Bank suspends currency traders
HSBC has confirmed it has suspended two London-based exchange traders following investigations into currency exchange rigging.
The bank, alongside 15 others including Citigroup, JP Morgan, Barclays, UBS and Deutsche Bank, are the subject of an ongoing inquiry by international regulators.
It follows allegations that traders may have worked together to fix currency values in the US and UK. The global currency market is estimated to be worth around $5.3 trillion-a-day (£3.2 trillion).
In October last year, the Financial Conduct Authority began a formal investigation into the currency market alongside the US justice department and a number of staff have been placed on suspension.
Barclays and the Royal Bank of Scotland recently suspended some employees as the investigation centres on whether senior traders discussed setting currency levels in online chatrooms.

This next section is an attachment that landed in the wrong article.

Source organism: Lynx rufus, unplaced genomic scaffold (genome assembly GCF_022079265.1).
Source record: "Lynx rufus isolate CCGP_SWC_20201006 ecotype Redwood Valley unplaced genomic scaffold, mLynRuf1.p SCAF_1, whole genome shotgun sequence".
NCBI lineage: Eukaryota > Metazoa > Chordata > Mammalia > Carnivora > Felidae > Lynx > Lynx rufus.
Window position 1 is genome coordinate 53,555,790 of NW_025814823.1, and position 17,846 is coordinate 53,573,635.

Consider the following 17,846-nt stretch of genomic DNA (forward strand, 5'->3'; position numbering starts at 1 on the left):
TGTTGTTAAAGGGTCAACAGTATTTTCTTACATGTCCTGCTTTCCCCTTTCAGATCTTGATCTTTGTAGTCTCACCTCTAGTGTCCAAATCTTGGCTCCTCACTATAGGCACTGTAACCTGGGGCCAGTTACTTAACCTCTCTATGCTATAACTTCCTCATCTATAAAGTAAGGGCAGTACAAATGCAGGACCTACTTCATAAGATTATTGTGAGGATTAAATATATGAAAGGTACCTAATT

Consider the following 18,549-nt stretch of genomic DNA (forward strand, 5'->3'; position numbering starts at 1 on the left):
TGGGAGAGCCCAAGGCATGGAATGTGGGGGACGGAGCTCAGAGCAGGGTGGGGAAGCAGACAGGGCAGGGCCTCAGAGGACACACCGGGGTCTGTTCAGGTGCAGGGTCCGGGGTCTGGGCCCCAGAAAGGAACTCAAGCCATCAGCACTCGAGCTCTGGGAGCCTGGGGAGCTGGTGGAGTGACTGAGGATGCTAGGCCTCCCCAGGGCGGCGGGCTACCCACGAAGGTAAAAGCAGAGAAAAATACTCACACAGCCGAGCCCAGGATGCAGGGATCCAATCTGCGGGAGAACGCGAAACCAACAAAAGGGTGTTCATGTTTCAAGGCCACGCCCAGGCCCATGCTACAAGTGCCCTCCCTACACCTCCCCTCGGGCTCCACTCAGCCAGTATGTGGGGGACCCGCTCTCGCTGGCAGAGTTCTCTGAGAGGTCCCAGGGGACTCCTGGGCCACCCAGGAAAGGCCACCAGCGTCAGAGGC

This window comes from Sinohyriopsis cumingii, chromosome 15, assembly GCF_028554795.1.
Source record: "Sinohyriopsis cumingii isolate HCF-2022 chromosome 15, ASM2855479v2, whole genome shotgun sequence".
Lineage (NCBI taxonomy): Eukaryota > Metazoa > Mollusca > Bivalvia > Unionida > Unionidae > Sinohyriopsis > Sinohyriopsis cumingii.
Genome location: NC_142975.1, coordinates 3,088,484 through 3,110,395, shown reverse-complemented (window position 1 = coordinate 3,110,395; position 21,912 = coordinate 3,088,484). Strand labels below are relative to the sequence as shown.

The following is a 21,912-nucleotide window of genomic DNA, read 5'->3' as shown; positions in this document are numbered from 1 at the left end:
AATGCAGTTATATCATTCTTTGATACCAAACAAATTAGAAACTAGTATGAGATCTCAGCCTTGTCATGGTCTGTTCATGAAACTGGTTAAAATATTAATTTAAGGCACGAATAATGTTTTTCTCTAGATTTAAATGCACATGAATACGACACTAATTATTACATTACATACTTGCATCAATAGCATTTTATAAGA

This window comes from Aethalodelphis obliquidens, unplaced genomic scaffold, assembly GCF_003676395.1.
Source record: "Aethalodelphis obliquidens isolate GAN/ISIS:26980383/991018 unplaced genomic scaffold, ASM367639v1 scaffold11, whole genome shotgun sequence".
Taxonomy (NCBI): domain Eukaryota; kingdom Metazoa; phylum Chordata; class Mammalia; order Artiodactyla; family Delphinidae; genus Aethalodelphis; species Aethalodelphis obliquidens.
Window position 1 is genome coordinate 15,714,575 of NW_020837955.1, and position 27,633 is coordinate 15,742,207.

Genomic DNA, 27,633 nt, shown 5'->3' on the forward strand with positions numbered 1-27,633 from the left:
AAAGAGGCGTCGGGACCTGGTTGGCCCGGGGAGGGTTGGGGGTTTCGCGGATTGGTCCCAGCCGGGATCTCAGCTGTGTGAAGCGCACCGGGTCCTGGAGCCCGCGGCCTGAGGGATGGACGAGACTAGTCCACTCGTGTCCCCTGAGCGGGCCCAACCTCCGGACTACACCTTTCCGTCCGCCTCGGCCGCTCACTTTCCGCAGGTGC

The use of similar chatrooms was also questioned in last year’s probe into the false setting of the London interbank offered rate (Libor).
Antony Jenkins, the chief executive officer of Barclay’s, recently admitted it could take up to ten years for the bank to restore trust following the Libor-fixing scandal and the stepping down of boss Bob Diamond.
Speaking on the Today programme on Radio 4, Mr Jenkins explained that Barclays is attempting to change its culture after it was subjected to a £290 million fine as a result of the investigation, but it will take time.
“Trust is a very easy thing to lose and a very hard thing to win back…I can only be responsible for Barclays but I’m hoping that in what we do at Barclays we can also begin to rebuild trust in banking,” said Mr Jenkins.
As well as the Libor-fixing scandal, the bank’s reputation was also damaged after it was found responsible for the mis-selling of payment protection insurance.